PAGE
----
I asked when he can start work, and I have yet to receive a reply. I'm really hoping that he hasn't written me off as a customer because I want stainless steel frets.. I can't imagine this will happen though and hopefully I will hear back. After all, if that was the case, he could easily have told me that he doesn't offer stainless frets.
 

JimmyB

Gold Supporting Member
Messages
5,942
why handicap a decent neck with giant railroad track clown frets? ;)
Fixed that for you! :rotflmao

To each his or her own, of course! I'm very firmly in the vintage style camp: 6230s for a Fender-ish neck and 6130s for a Gibson-ish neck. I can live with 6150s, but 6105s are already way too tall...

If I pick up a guitar with the kind of frets you prefer, I can play... sort of... But it feels awful, and when I switch back to decent sized frets, it's like "Ahhhhhh... that's more like it!" and I play better as a result. :aok

Again, figure out what works best for you, learn what to ask for when you need repairs or replacement and go for it! :D
 

RvChevron

Member
Messages
2,464
Well I asked the luthier if stainless steel frets were an option and he said they are but there would be an additional fee for them, citing the reasons which I expected (wear down tools and more work involved). And he also warned me that I may not like the resulting brighter tone. I've no problem with the extra cost (which is miniscule actually) so I got back to him promptly and said I've decided on the stainless.

I asked when he can start work, and I have yet to receive a reply. I'm really hoping that he hasn't written me off as a customer because I want stainless steel frets.. I can't imagine this will happen though and hopefully I will hear back. After all, if that was the case, he could easily have told me that he doesn't offer stainless frets.
The luthier is the most important aspect of this whole fret job thing as far as end result is concerned.

I personally would hesitate to proceed with any luthier/tech who has reservation regarding going with stainless. I'd be afraid if they have enough experience with stainless and if they could/would do a job that meets my expectation (as good as their normal work with regular frets).

David Collin, IIRC, or at least one of the luthier/tech members here once did an experiment on stainless steel frets. He put stainless then regular frets, alternating between one another for each fret position, on an "acoustic" guitar. He reported that everyone who tried that guitar didn't notice ANY tonal difference between each fret material.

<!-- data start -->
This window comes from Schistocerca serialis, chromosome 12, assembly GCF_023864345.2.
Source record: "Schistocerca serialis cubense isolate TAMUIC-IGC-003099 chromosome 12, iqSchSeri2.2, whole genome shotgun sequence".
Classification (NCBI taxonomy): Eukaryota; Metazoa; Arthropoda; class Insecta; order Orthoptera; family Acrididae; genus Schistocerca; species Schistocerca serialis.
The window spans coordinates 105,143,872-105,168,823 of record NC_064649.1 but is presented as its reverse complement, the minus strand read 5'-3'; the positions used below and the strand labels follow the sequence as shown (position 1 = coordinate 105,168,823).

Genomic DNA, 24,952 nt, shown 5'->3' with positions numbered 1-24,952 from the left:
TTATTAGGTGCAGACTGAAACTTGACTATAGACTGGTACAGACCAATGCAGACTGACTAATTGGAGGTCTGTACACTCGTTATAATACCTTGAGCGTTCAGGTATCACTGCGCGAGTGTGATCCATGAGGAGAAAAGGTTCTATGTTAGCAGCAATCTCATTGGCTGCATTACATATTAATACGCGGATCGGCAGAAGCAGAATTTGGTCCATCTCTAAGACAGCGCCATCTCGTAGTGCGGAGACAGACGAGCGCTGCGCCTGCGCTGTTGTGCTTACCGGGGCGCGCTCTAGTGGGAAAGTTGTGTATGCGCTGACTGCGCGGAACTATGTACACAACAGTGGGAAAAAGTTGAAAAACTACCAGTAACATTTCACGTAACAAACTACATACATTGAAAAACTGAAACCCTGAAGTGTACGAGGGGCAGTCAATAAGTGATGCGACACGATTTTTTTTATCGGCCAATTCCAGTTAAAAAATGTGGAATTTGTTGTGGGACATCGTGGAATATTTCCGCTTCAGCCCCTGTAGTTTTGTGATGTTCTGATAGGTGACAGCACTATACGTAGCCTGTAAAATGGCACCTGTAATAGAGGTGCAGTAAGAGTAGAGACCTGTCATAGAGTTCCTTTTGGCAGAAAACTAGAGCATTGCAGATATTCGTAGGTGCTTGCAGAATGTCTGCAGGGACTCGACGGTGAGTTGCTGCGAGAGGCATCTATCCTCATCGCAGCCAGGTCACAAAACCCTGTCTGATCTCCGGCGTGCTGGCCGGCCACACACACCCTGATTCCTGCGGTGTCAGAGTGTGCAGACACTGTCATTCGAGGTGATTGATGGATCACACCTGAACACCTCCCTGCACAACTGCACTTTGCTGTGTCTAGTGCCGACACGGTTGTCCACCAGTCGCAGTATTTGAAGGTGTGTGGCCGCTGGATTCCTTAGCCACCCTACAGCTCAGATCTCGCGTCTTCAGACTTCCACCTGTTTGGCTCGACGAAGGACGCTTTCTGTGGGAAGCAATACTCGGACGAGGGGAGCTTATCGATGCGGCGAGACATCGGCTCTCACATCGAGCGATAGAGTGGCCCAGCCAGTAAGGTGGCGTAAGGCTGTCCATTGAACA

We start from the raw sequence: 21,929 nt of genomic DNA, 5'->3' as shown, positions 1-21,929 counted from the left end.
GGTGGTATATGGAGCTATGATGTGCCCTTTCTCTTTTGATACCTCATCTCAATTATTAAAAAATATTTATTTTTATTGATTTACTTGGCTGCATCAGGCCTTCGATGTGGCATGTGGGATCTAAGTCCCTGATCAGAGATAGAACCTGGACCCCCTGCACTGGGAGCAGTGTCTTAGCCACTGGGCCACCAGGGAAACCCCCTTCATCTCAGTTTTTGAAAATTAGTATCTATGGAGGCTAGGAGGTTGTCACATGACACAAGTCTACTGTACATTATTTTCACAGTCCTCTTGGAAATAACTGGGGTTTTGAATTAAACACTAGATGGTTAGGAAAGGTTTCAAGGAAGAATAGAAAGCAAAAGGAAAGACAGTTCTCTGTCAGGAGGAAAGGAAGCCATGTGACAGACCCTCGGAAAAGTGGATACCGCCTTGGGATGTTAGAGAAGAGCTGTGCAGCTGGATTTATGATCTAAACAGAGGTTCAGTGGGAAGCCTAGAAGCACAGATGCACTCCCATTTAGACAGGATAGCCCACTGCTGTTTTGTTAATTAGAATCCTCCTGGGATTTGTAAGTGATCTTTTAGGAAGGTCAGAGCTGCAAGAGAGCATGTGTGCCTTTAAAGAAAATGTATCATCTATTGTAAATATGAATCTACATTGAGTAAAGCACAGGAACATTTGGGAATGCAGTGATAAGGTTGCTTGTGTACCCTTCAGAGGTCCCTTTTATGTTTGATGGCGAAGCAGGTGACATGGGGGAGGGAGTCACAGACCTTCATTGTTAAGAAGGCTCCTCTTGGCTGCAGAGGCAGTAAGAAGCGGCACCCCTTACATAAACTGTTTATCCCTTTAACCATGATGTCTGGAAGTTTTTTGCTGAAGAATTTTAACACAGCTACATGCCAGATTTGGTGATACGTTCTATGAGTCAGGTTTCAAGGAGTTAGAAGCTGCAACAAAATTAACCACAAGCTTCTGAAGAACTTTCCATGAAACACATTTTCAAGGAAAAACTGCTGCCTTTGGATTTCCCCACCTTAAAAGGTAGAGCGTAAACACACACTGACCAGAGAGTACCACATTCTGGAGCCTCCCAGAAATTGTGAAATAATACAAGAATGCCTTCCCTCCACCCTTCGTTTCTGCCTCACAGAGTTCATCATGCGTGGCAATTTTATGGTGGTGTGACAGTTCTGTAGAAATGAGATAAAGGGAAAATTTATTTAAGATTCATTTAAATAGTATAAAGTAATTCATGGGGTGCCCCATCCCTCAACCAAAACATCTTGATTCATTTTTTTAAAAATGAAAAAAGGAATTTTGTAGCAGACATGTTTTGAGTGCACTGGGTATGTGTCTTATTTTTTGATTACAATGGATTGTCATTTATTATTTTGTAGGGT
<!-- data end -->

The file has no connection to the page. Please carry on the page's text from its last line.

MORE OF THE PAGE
walterw

Platinum Supporting Member
Messages
39,358
yeah, david collins and i think john suhr did similar tests. (for some real knowledge, search some of david's posts on, well, anything :bow)

+1 to maybe looking for a different guy, one who actually likes SS frets and isn't afraid to do them.
 

sfguitarworks

Member
Messages
257
Hi Mr Blue,

Lots of good info here. I'd say go with the jumbos and do the SS. We do 90% of our re-frets with stainless and find the playability and durability to be far superior to 18% nickel. When the frets are properly crowned and polished, the fell when bending strings is so silky! There isn't any gritty drag like on nickel frets. I think this is one of the most overlooked advantages of stainless - the feel. Properly crowned, you will have no intonation issues, and I agree with the poster who recommended working with a luthier who is comfortable with stainless, especially with jumbos. Why? Typically when refrettting, the board will be radiused and then fret wire will be bent to a radius slightly tighter than the board. This over bending helps the ends stay down when the frets are pressed into the board. If you use a stiff jumbo stainless wire and over bend it too much, the middle of the fret can pop up due to the stiffness of the wire. The jumbo stainless only needs to be very slightly over bent to stay down. I always use glue, but I'm getting a bit off track! Good luck with your fret job!

Take care,

Geoff